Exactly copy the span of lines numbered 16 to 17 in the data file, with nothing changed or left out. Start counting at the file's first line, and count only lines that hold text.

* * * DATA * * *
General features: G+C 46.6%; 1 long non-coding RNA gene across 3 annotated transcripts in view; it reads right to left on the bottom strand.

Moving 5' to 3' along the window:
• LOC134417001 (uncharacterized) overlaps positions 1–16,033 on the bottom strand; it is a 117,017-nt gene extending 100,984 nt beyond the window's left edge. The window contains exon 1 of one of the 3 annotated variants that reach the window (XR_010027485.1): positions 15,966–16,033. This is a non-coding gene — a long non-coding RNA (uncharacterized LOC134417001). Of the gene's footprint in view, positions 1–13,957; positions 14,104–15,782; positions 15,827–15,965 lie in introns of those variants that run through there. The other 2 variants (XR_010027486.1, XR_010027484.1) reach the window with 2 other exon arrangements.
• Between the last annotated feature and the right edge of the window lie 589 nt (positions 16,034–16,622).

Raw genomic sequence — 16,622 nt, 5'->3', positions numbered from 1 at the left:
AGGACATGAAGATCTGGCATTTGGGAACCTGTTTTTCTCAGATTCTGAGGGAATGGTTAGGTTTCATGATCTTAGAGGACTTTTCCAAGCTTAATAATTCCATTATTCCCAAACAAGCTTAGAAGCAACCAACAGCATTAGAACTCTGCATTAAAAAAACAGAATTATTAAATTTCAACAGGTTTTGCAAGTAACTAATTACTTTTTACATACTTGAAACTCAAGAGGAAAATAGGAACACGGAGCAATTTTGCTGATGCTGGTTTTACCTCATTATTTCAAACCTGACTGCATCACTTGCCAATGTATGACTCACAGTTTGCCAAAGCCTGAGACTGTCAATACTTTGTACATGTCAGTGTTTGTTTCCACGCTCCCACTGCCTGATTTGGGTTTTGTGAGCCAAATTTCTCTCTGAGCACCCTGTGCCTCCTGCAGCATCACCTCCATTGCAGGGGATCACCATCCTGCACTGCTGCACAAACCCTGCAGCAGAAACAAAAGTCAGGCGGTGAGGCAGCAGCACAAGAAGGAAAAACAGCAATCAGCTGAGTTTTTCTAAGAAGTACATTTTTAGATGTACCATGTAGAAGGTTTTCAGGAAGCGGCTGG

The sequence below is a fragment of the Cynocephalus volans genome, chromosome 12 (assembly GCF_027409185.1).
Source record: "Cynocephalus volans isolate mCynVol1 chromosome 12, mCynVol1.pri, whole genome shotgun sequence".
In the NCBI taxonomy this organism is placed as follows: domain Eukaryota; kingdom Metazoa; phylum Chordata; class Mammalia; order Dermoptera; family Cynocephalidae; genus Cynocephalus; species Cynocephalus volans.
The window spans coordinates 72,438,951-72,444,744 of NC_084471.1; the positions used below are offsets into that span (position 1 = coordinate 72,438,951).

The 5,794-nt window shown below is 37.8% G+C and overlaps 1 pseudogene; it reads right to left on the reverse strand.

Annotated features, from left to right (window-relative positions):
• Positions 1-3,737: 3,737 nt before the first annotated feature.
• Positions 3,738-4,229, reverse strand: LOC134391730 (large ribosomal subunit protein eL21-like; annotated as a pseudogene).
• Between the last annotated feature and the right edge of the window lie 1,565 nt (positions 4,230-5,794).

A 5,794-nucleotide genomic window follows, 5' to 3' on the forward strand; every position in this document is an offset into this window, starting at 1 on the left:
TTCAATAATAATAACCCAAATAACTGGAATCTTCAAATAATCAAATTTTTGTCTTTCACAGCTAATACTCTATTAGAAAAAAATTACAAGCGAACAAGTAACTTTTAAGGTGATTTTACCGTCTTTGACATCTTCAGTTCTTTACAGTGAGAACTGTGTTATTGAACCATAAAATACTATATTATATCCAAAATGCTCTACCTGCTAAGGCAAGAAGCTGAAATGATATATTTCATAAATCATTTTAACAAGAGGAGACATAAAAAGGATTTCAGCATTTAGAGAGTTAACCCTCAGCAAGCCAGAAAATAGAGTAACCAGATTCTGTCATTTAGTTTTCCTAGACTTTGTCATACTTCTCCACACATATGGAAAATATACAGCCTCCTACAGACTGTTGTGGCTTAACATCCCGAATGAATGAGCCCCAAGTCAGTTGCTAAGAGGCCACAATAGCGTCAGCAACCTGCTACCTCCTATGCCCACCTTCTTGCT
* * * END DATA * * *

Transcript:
A 5,794-nucleotide genomic window follows, 5' to 3' on the forward strand; every position in this document is an offset into this window, starting at 1 on the left:
TTCAATAATAATAACCCAAATAACTGGAATCTTCAAATAATCAAATTTTTGTCTTTCACAGCTAATACTCTATTAGAAAAAAATTACAAGCGAACAAGTAACTTTTAAGGTGATTTTACCGTCTTTGACATCTTCAGTTCTTTACAGTGAGAACTGTGTTATTGAACCATAAAATACTATATTATATCCAAAATGCTCTACCTGCTAAGGCAAGAAGCTGAAATGATATATTTCATAAATCATTTTAACAAGAGGAGACATAAAAAGGATTTCAGCATTTAGAGAGTTAACCCTCAGCAAGCCAGAAAATAGAGTAACCAGATTCTGTCATTTAGTTTTCCTAGACTTTGTCATACTTCTCCACACATATGGAAAATATACAGCCTCCTACAGACTGTTGTGGCTTAACATCCCGAATGAATGAGCCCCAAGTCAGTTGCTAAGAGGCCACAATAGCGTCAGCAACCTGCTACCTCCTATGCCCACCTTCTTGCT